With a release date inside 2019, Google Stadia seems like a cloud gaming service that should be pretty much ready to launch. To that end, we’ve got a few unanswered questions we’d like to explore. Like what will this service cost, and at what point can I play Crysis on my device that was never, ever meant to handle such a massive processing nightmare?
1. Why Google instead of NVIDIA?
NVIDIA’s been trying different iterations of cloud game streaming for almost a half-decade, coming correct with Remote GameStream all the way back in April of 2014. So what’s to stop me from using GameStream to stream my PC games from my PC out into the world, anywhere, to an NVIDIA SHIELD device?
SEE TOO: Just what the heck is Google Stadia?
I dropped the answer inside the question – it works just fine, but it doesn’t work with just any Android device. NVIDIA’s Remote GameStream doesn’t work on your Galaxy S9 smartphone, and it certainly doesn’t work on your iPad. But if you’ve got any version of the NVIDIA SHIELD, you’re in business – go for it!
NVIDIA also has an NVIDIA SHIELD Android TV mirroring system in the form of NVIDIA SHIELD’s GeForce NOW beta. If you’ve got an NVIDIA SHIELD Android TV device, I am just SHOCKED you’ve only heard about this just now.
2. How fast does my internet need to be?
According to an interview with Kotaku, Google VP Phil Harrison suggested there was a recommended limit for 4K resolution games at 60fps. That limit was 30 megabits per second, and an approximately 25 megabits per second limit was recommended for 1080p gaming at 60fps. But what about mobile gaming, and what about when I’m in an area where my mobile connection isn’t particularly strong?
The question here isn’t about the speed at which Google suggests we game, but the speed at which Google Stadia no longer functions. Could we potentially play a game of extremely ineffective DOOM at 10 megabits per second? Or even slower?
3. What’s this going to cost me?
We could probably pretty safely assume Google’s Stadia service will cost an amount of cash per month. That’s what Microsoft does with Xbox Live. They charge an amount of cash per month to everyone who wants to play games with their Xbox One online. That takes care of the cost of keeping servers up and running.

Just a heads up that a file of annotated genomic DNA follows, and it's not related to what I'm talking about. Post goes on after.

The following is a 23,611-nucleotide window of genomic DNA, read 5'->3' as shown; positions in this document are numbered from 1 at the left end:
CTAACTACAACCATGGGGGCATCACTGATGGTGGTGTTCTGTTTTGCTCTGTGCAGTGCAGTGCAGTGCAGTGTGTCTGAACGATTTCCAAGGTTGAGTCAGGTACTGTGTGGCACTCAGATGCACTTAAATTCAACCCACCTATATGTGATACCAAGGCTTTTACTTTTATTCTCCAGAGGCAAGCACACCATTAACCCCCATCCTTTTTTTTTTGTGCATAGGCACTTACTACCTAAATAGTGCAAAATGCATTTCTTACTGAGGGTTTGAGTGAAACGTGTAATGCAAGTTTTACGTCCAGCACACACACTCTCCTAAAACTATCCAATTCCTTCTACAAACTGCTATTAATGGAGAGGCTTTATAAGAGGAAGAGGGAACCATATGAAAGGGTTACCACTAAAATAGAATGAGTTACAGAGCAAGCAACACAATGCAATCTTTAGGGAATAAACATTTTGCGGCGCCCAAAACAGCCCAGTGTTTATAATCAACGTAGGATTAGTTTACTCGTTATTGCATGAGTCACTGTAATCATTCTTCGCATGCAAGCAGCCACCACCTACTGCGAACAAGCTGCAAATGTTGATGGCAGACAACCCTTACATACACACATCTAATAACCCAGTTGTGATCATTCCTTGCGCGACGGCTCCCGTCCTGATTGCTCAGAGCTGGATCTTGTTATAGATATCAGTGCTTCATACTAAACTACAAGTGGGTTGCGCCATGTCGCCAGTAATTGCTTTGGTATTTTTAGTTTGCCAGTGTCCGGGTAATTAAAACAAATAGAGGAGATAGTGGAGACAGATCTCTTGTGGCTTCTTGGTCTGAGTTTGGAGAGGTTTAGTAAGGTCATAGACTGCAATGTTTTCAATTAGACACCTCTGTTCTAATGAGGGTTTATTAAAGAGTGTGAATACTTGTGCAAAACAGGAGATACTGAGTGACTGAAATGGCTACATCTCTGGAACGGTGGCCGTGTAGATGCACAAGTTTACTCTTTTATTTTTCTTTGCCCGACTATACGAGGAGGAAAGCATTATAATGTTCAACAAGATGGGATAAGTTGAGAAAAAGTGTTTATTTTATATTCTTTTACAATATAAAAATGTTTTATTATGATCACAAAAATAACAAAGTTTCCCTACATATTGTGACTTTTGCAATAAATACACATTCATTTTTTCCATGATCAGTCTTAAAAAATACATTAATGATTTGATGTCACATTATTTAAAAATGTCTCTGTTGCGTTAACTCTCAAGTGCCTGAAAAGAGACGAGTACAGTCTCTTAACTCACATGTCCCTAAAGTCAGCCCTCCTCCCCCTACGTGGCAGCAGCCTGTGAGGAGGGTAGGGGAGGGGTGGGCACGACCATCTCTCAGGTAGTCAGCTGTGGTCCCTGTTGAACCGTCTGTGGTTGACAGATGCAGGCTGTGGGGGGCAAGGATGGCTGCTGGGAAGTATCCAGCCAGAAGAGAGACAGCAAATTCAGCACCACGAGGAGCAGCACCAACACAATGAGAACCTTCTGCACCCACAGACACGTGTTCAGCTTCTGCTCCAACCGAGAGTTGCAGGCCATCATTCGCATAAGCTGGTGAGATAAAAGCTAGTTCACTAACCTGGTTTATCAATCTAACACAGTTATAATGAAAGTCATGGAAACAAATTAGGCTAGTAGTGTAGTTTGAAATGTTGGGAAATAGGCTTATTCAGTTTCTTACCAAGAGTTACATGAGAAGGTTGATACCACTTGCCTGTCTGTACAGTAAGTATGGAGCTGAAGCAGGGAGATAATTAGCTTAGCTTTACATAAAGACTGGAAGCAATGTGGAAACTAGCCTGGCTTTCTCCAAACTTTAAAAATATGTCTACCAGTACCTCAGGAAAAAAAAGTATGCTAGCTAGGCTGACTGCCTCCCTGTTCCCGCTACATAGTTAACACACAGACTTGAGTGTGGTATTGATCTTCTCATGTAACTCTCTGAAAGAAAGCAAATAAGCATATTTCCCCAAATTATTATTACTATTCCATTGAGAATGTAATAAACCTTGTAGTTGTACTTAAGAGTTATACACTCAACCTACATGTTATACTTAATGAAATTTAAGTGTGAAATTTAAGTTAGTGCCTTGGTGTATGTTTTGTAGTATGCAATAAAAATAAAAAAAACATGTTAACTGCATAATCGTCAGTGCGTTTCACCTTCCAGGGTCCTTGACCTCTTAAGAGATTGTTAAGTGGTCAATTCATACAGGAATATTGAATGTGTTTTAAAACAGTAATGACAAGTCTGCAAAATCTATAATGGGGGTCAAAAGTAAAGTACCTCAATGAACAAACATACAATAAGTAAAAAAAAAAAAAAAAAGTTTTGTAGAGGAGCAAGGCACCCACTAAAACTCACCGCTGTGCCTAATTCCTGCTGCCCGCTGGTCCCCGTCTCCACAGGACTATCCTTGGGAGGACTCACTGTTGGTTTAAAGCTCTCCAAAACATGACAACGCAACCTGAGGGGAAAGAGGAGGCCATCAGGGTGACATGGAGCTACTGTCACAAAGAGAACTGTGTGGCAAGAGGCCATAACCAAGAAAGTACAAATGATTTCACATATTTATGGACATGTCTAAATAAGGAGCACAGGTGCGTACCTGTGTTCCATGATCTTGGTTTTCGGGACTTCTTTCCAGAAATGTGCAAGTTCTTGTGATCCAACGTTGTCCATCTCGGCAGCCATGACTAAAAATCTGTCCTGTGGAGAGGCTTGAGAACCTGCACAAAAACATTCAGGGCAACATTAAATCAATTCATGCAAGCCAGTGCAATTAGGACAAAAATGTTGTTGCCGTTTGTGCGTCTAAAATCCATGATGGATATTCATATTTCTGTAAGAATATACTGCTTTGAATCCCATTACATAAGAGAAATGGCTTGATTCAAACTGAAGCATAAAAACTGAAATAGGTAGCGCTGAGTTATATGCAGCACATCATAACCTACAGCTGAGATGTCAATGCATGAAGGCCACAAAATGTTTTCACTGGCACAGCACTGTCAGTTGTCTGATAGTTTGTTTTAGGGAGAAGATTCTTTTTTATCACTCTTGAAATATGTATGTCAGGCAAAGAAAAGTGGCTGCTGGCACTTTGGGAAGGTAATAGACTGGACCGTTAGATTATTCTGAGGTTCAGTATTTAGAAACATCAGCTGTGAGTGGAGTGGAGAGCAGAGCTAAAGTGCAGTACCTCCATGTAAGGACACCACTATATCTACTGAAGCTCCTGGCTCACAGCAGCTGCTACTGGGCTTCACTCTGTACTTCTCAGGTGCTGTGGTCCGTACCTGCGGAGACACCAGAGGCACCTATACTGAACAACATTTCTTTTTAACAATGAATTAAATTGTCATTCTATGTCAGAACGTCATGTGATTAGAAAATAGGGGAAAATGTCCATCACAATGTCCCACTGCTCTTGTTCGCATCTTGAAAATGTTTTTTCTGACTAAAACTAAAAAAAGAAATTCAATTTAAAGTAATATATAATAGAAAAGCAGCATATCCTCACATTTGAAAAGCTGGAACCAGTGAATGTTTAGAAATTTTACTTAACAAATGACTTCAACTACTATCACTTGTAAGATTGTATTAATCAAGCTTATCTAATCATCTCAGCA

But will the cost of Stadia service be baked in with additional Google services? Will I just be buying time for Google cloud computing? Will I get some free Google Drive space, or an email box full of special offers and recommendations for games I’ll want to buy soon?
4. Which games will benefit?
Which games will be best when played across multiple devices? Will my newfound ability to play Diablo II on all devices be my inevitable downfall? Can you imagine the chaos that would’ve caused if Ultima Online was also available on smartphones for students to play while they were at school?
Or is that already the case? Is this just the inevitable next step in a world where the smartphone will eventually become the do-anything computer, and AAA games will very obviously be available on any device? Probably that’s the situation. I’d like to know which sorts of games the creators at Stadia believe will stand to benefit the most from multi-device functionality, really!
5. Can I trust you, Google?
It’s safe to assume that whatever games we’re going to purchase for Google Stadia will be able to be downloaded and played locally on our home PC, just as well as in the Stadia cloud. I mean, I would hope. If that’s true, I wouldn’t have any reservations buying games from Google, directly or indirectly, so long as I could keep playing said games locally if Stadia stops functioning in the distant future.
Google’s become a bit infamous for shutting down services over the past decade. It’s not for lack of trying – in fact it’s because Google’s so willing to shoot for the moon that they appear to be shutting down services at such a high rate. But as the saying goes, try now and failure’s possible, try never and failure’s assured.